In Ruth, Samuel records how God resurrects this city into the house of bread. The story of Ruth acts as the all-important historical fulcrum in which God resurrects Bethlehem to its well-known status as a place of life and bread. Hence, as Samuel unfolds the narrative of Ruth, he begins with a city that in the past had an association with anguish and distress, but that now is linked with life and hope. This hope would not only come to the people of God in Ruth, but this city would be the place of hope for the bread that would come down from heaven.
Story Names: Elimelech
The name of the man was Elimelech, the name of his wife was Naomi, and the names of his two sons were Mahlon and Chilion—Ephrathites of Bethlehem, Judah (1:2a).
Not only does Samuel tell us the story of reversal in the fortunes of cities, but he even uses names to teach us of the reversal of the curse on families. It is significant for us to remember that names in biblical narratives play a very important literary and redemptive role. In the case of Elimelech, the name heightens the irony of his actions as well as the reversal that occurs at the end of the book.
Elimelech’s name means, “God is my King.” Matthew Henry properly noted that his name was a rebuke because he was unfaithful and lived contrary to it. Did he live up to his name? Someone who had God has his King should have responded to the famine with humility and repentance on behalf of the land. Living with God as your King would provoke you to recognize the covenant nature of your predicament. Instead, Elimelech forsook the covenant, which is united so closely with the land. He left the land and pursued death. The reader who reads the text with sensitivity to the covenant is able to see his self-destructive path a mile away. Hence, the story gives us plenty of warning, which Elimelech should have heeded. The reader immediately notes the danger, while Elimelech walks headlong into destruction for himself and his family. Thus, the irony of his faithless actions is heightened all the more. Elimelech should have been faithful to his name, God is King, and he should have turned the city towards repentance and into the house of bread. The painful consequences to his family are therefore going to be obvious.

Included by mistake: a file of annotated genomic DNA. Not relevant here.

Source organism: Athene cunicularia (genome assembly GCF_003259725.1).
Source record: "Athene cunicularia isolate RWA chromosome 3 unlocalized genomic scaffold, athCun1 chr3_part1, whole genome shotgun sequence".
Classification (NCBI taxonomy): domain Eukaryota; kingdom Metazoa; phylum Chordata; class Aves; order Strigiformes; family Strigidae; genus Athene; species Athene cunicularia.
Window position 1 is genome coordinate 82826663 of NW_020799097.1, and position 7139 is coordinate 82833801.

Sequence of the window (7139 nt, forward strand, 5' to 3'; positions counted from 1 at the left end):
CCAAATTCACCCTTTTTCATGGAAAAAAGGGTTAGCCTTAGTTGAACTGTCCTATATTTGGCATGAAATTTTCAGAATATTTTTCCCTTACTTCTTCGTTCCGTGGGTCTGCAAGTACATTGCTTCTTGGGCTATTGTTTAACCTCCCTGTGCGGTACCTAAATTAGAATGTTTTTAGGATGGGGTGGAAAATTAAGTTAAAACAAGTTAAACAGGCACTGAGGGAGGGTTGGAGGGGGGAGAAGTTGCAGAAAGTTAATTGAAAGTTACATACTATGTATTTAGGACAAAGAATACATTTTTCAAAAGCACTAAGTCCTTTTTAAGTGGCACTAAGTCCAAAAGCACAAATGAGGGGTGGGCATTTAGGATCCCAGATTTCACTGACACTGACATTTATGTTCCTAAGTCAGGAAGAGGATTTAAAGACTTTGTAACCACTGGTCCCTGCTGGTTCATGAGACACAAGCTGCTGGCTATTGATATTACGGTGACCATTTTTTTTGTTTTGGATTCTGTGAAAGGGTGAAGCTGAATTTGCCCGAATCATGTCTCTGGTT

We see this not only in Elimelech’s name but also in his wife’s name, Naomi. Her name means pleasant. Naomi is Elimelech’s wife and her name indicates a life of hope and pleasantness. She is the bride to whom her husband should have been faithful. With names that mean God is King and pleasantness you might expect this couple to be the picture of fruitfulness and hope. Elimelech had the perfect name for his calling to be a faithful husband. His task was to lead his wife in the way of life that provides pleasantness. Yet, he led her away from hope—he was not a faithful husband. Thus, Naomi whose name calls her to expect pleasantness, finds herself led into a time of bitterness.
The Two Sons:
Elimelech’s two sons are named Mahlon and Chilion, as noted in Ruth 1:2,
. . . and the names of his two sons were Mahlon and Chilion—Ephrathites of Bethlehem, Judah.
Here again emphasis is placed on their connection with Bethlehem and in particular with Bethlehem as the ancient city Ephrath. These two sons were associated with Ephrath, and their names, which may have been Canaanite, indicate their expected lot. The first son mentioned is named Mahlon, which seems to mean “sickness” or “weakness.” The second son, named Chilion, has a name that means “pining away,” “failing” or even “annihilation.” Their names act as an eerie forecast of the coming doom for this family.
Samuel uses irony to name Elimelech’s sons as he points to their destiny. Since their father has forsaken the covenant, their fate is a grim one. Hence, the author designates them as “weak” and “pining away.” The birth of sons might normally forecast a hope for the future, but this story points to something entirely different.